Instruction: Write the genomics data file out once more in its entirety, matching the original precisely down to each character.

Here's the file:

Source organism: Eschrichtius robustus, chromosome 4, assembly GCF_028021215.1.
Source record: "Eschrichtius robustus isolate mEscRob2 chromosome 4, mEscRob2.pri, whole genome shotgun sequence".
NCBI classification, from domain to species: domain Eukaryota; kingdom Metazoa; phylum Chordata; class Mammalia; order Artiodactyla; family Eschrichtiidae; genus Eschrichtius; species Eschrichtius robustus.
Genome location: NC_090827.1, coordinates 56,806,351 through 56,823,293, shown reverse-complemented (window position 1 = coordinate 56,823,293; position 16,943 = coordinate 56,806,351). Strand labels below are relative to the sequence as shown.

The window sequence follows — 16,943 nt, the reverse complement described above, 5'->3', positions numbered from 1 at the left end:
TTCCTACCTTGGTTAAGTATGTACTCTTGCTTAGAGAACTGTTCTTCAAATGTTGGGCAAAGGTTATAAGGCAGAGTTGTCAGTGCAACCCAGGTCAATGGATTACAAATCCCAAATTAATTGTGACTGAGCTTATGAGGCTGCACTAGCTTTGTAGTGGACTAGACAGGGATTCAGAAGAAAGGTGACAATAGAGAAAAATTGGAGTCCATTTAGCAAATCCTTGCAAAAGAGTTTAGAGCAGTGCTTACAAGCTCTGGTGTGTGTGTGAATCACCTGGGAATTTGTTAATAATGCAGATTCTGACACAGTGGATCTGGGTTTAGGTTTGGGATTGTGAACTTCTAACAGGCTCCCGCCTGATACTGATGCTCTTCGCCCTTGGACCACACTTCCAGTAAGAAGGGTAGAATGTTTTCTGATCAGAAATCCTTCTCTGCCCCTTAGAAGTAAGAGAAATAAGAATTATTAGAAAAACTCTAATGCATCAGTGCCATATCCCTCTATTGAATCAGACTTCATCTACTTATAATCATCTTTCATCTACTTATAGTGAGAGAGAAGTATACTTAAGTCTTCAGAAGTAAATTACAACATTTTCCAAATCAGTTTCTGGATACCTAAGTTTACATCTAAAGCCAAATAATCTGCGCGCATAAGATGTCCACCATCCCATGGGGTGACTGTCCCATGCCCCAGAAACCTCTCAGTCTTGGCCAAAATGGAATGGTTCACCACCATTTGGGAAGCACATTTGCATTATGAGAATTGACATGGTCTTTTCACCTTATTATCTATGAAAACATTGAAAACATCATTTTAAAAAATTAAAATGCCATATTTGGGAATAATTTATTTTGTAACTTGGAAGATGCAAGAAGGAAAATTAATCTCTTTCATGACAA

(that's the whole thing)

Source organism: Eschrichtius robustus, chromosome 4, assembly GCF_028021215.1.
Source record: "Eschrichtius robustus isolate mEscRob2 chromosome 4, mEscRob2.pri, whole genome shotgun sequence".
NCBI classification, from domain to species: domain Eukaryota; kingdom Metazoa; phylum Chordata; class Mammalia; order Artiodactyla; family Eschrichtiidae; genus Eschrichtius; species Eschrichtius robustus.
Genome location: NC_090827.1, coordinates 56,806,351 through 56,823,293, shown reverse-complemented (window position 1 = coordinate 56,823,293; position 16,943 = coordinate 56,806,351). Strand labels below are relative to the sequence as shown.

The window sequence follows — 16,943 nt, the reverse complement described above, 5'->3', positions numbered from 1 at the left end:
TTCCTACCTTGGTTAAGTATGTACTCTTGCTTAGAGAACTGTTCTTCAAATGTTGGGCAAAGGTTATAAGGCAGAGTTGTCAGTGCAACCCAGGTCAATGGATTACAAATCCCAAATTAATTGTGACTGAGCTTATGAGGCTGCACTAGCTTTGTAGTGGACTAGACAGGGATTCAGAAGAAAGGTGACAATAGAGAAAAATTGGAGTCCATTTAGCAAATCCTTGCAAAAGAGTTTAGAGCAGTGCTTACAAGCTCTGGTGTGTGTGTGAATCACCTGGGAATTTGTTAATAATGCAGATTCTGACACAGTGGATCTGGGTTTAGGTTTGGGATTGTGAACTTCTAACAGGCTCCCGCCTGATACTGATGCTCTTCGCCCTTGGACCACACTTCCAGTAAGAAGGGTAGAATGTTTTCTGATCAGAAATCCTTCTCTGCCCCTTAGAAGTAAGAGAAATAAGAATTATTAGAAAAACTCTAATGCATCAGTGCCATATCCCTCTATTGAATCAGACTTCATCTACTTATAATCATCTTTCATCTACTTATAGTGAGAGAGAAGTATACTTAAGTCTTCAGAAGTAAATTACAACATTTTCCAAATCAGTTTCTGGATACCTAAGTTTACATCTAAAGCCAAATAATCTGCGCGCATAAGATGTCCACCATCCCATGGGGTGACTGTCCCATGCCCCAGAAACCTCTCAGTCTTGGCCAAAATGGAATGGTTCACCACCATTTGGGAAGCACATTTGCATTATGAGAATTGACATGGTCTTTTCACCTTATTATCTATGAAAACATTGAAAACATCATTTTAAAAAATTAAAATGCCATATTTGGGAATAATTTATTTTGTAACTTGGAAGATGCAAGAAGGAAAATTAATCTCTTTCATGACAA